Jennie Irving, Camberwell
Agree, it’s embarrassing
Jenny Callaghan (Letters, 6/3) is on hand. During Q&A last week, we could see how host Stan Grant struggled to figure out what to do with Putin sympathizer Sasha Gillies-Lekakis’ “thug” question in the audience. The fact that Grant decided to remove Gillies-Lekakis on the grounds that his question was “promoting violence” sets an awkward precedent for an ABC program. Q&A is proud of the forum’s openness and eclectic lineup of guests. Are certain questions now prohibited, depending on the context of their content?
Nick Toovey, Beaumaris
No long term vision
In response to the floods in Australia, the Prime Minister said: “If you closed all the coal mines in Australia, would that have stopped these floods? The answer is no” (“After Another Deluge,” The Age, 5/3). While this claim is technically correct, it is extremely myopic and could even be considered immoral. What Morrison still fails to understand is that actions that reduce emissions now will count towards crops, homes, businesses, ecosystems, species and human lives saved in the future. The Federal Government’s failure to see beyond the immediate dangers and success in the next election will have serious repercussions for the well-being of Australians.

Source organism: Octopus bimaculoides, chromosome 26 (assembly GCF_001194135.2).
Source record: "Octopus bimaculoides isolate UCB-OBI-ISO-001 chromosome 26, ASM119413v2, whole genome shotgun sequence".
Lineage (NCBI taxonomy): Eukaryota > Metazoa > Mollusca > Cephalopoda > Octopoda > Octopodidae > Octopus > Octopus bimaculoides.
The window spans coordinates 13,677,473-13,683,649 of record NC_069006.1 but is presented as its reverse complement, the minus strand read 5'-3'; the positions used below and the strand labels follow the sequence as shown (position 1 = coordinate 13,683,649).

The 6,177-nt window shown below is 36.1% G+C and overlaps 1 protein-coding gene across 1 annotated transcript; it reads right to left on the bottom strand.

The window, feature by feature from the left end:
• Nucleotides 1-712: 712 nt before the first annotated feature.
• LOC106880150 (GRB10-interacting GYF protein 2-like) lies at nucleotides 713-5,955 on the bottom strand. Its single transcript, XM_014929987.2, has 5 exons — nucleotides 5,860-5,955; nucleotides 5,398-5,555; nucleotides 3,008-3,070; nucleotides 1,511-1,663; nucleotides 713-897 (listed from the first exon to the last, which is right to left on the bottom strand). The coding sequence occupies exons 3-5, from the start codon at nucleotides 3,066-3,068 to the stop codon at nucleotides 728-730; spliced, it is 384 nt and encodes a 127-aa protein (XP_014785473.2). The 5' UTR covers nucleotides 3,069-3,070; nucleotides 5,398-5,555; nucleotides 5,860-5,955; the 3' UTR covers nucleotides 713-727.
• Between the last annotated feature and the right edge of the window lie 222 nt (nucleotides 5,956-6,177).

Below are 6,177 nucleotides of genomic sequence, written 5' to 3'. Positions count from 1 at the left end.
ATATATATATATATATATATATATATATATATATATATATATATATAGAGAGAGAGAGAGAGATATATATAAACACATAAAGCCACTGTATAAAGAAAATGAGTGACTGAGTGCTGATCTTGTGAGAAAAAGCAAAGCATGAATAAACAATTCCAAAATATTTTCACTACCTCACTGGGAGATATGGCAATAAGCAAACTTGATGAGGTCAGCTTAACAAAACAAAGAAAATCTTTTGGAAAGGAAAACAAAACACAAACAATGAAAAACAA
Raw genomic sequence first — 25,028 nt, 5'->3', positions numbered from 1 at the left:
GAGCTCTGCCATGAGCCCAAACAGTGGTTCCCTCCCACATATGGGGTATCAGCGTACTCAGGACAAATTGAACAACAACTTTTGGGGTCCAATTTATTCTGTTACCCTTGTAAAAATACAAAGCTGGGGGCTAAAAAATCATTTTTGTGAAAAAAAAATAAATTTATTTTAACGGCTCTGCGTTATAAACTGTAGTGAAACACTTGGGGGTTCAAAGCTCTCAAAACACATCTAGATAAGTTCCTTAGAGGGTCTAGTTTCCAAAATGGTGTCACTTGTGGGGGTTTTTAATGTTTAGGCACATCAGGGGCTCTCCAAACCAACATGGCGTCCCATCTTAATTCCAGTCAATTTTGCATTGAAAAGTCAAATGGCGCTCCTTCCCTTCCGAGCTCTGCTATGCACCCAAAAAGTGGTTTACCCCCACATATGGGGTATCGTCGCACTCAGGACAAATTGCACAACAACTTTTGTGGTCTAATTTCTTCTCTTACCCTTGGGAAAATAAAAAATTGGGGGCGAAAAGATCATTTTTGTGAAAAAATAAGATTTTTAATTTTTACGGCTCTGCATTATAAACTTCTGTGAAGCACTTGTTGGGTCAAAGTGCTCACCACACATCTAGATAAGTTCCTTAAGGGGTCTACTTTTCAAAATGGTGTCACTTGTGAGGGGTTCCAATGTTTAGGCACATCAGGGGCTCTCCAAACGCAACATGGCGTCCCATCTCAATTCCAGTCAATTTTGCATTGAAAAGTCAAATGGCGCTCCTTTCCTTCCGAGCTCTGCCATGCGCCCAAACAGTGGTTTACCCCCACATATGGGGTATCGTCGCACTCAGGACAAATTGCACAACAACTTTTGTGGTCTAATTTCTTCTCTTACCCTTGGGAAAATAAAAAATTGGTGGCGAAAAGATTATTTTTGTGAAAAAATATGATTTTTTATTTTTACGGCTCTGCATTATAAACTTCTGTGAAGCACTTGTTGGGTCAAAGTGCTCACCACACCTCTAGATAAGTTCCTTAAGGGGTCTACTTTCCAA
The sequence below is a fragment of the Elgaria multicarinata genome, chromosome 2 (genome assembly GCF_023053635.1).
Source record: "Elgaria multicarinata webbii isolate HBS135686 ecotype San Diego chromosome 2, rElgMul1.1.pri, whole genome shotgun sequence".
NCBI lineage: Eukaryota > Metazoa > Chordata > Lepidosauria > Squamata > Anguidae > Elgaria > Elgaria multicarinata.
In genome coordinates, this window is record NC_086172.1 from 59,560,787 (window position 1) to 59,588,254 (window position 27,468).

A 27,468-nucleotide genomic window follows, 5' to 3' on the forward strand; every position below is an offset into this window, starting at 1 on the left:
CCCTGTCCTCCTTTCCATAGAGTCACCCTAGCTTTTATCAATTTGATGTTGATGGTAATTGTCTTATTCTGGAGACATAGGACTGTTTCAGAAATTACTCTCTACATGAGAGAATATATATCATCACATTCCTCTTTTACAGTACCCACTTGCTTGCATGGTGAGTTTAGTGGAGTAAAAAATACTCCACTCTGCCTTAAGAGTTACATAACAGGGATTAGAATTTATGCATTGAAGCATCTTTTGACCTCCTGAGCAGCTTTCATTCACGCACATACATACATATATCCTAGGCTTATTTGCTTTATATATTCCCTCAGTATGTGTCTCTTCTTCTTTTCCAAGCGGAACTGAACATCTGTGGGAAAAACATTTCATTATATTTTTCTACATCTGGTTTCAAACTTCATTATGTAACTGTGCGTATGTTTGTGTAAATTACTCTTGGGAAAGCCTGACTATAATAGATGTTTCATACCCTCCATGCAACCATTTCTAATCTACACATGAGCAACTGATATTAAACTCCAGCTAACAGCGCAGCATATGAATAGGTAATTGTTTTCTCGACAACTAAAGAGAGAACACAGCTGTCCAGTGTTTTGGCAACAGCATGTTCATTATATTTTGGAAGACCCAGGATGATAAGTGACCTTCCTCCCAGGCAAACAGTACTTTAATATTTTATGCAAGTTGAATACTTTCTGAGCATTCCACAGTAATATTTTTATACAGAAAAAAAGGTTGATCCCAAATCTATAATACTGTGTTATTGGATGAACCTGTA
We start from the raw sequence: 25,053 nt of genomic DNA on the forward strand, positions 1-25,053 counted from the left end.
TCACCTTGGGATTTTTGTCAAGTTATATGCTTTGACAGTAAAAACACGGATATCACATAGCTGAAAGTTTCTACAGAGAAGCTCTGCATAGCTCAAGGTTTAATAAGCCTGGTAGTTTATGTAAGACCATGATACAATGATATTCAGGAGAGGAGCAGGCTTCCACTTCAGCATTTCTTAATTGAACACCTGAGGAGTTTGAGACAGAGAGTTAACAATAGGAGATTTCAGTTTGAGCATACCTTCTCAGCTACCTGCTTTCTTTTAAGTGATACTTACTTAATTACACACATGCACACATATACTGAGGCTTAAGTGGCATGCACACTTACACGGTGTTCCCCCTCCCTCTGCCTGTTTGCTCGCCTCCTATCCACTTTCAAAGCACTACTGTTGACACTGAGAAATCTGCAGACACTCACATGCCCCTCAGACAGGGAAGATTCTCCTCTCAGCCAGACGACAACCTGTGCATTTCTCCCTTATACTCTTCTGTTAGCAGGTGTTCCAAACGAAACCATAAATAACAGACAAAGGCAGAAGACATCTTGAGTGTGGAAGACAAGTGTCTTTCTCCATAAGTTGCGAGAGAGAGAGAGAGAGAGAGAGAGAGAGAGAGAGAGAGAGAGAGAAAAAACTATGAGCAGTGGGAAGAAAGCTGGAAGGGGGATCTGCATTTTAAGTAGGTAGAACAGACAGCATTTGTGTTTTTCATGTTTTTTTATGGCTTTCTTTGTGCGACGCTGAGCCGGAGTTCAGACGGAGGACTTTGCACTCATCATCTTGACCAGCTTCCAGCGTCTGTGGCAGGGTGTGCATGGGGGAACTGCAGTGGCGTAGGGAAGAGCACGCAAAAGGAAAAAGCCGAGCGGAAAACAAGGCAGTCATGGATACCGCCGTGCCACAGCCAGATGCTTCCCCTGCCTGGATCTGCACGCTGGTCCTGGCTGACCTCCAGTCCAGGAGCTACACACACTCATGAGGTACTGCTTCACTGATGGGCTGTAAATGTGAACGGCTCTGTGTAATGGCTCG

Amy Hiller, Kew
Now is the time to plan
Fight or flee? (The Age, 7/3) is just the latest in a long series of articles on Australia’s crumbling coastline. From Wye River to Inverloch, we’re told coastal erosion is hammering wave rescue facilities, the Great Ocean Road is under threat and coastal councils are asking for funds to protect their shores from storms.
After the horrors of the black summer and the floods in Queensland and New South Wales, surely it is time for the major political parties to stop dithering around global warming and start planning for a future that incorporates both a serious reduction in fossil fuels and urgent preparations for a way of life that can cope with some of the changes heralded by the latest IPCC report, are now irreversible.